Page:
Before we start, let’s clarify some things.
systemd’s Timers are units. Units are the simplest form of systemd files. Units are describing “when and if” a unit service “should or must” run, based on real or relative time.
A real time example is similar to a cron job entry. You can find out all the configuration settings/values for OnCalendar here.
- A relative time example is more close to something like:
“Run this unit service, ten minutes after boot, before this service and also that services must have already been started cause I am depend on them.”
List of systemd-timers
To view the declared timers on a systemd, run the below command:
$ systemctl list-timers
we can see all timers, even the in-active ones, with:
# systemctl list-timers --all
one simple example
ok, let’s start with an example.
I’ll use the /usr/local/bin directory to store my custom scripts, as this directory is in the PATH enviroment variable and I can run these scripts from anywhere.
Our systemd unit files, must be under the /etc/systemd/system/ directory.
Part One: The Script
As an example, the script will mount some volumes after boot time.
The basic script contents the below lines:
# cat /usr/local/bin/mount.volumes.sh
#!/bin/sh /usr/bin/mount /mnt/backup /usr/bin/mount /var/lib/docker
and make it executable:
# chmod +x /usr/local/bin/mount.volumes.sh
You can run this script, once or twice to see if everything goes as planned.
Part Two: The Service
Now it’s time to create a systemd service unit:
# vim /etc/systemd/system/mount.volumes.service
[Unit] Description=Mount Backup & Docker Volume Service [Service] Type=simple ExecStart=/usr/local/bin/mount.volumes.sh [Install] WantedBy=multi-user.target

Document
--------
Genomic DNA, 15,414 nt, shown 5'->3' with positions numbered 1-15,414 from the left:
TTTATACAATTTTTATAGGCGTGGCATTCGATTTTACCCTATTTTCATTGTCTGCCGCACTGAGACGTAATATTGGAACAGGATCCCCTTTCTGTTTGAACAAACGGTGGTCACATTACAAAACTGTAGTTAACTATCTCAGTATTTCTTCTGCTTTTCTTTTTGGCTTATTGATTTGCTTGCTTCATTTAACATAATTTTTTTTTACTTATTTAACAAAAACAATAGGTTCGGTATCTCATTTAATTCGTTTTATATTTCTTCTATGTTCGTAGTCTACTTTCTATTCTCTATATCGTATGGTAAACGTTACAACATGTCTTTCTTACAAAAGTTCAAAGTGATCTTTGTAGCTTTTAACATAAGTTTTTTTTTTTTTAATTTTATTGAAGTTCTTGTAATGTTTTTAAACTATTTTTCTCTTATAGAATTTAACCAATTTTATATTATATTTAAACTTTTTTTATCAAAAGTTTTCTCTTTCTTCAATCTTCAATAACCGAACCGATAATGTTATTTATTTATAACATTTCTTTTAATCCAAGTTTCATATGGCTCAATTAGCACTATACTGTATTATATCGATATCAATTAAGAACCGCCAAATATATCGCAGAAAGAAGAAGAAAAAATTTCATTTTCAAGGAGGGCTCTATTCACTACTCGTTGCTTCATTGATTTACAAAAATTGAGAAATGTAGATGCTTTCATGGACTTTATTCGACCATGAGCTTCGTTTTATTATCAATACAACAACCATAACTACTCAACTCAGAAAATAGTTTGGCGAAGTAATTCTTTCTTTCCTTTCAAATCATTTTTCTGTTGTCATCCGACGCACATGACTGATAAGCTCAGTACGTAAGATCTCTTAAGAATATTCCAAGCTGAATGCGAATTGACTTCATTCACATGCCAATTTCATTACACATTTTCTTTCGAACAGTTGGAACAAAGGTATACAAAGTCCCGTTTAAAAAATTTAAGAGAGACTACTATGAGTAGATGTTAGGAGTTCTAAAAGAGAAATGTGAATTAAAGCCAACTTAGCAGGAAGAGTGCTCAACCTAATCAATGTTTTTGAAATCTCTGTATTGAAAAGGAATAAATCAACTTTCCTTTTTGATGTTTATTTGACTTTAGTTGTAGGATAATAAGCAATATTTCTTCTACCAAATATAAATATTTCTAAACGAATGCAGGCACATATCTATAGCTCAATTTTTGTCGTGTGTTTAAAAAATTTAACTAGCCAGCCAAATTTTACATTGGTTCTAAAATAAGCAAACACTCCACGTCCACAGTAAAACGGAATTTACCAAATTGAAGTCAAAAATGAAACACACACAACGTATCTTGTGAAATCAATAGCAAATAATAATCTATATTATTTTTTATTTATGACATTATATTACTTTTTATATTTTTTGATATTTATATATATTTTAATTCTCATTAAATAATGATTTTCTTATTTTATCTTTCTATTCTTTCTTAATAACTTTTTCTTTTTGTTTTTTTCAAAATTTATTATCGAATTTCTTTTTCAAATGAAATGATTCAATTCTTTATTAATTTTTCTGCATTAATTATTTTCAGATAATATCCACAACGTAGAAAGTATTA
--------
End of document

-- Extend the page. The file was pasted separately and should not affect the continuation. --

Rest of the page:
Part Three: The Timer
Now it is time to create the systemd timer unit:
# vim /etc/systemd/system/mount.volumes.timer
We have to decide when we want to service to run.
eg. Every day, but 45sec after boot
[Unit] Description=Mount Backup & Docker Volume @ reboot [Timer] OnBootSec=45sec OnUnitActiveSec=1day Unit=mount.volumes.service [Install] WantedBy=multi-user.target
Time to wait after booting before we run first time: OnBootSec
- Time between running each consecutive time: OnUnitActiveSec
Part Four: Enable Service
Be aware, we havent finished yet!
Check that systemd can identify these files:
# systemctl list-unit-files | egrep mount.volumes
mount.volumes.service disabled mount.volumes.timer disabled
We can run the systemd service by hand:
# systemctl start mount.volumes.servicee
and see the ouput/results via journalct:
# journalctl -f
Part Five: Enable Timer
finally we need to start & enable (so that runs after reboot) the timer:
# systemctl start mount.volumes.timer
# systemctl enable mount.volumes.timer
Created symlink /etc/systemd/system/multi-user.target.wants/mount.volumes.timer → /etc/systemd/system/mount.volumes.timer.
# systemctl list-timers | egrep mount.volume
Sat 2018-01-27 09:51:01 EET 23h left Fri 2018-01-26 09:51:01 EET 1min 16s ago mount.volumes.timer mount.volumes.service
# systemctl list-unit-files | egrep mount.volume
systemctl list-unit-files | egrep mount.volume mount.volumes.service disabled mount.volumes.timer enabled
To all the systemd haters, I KNOW, its one line on crontab !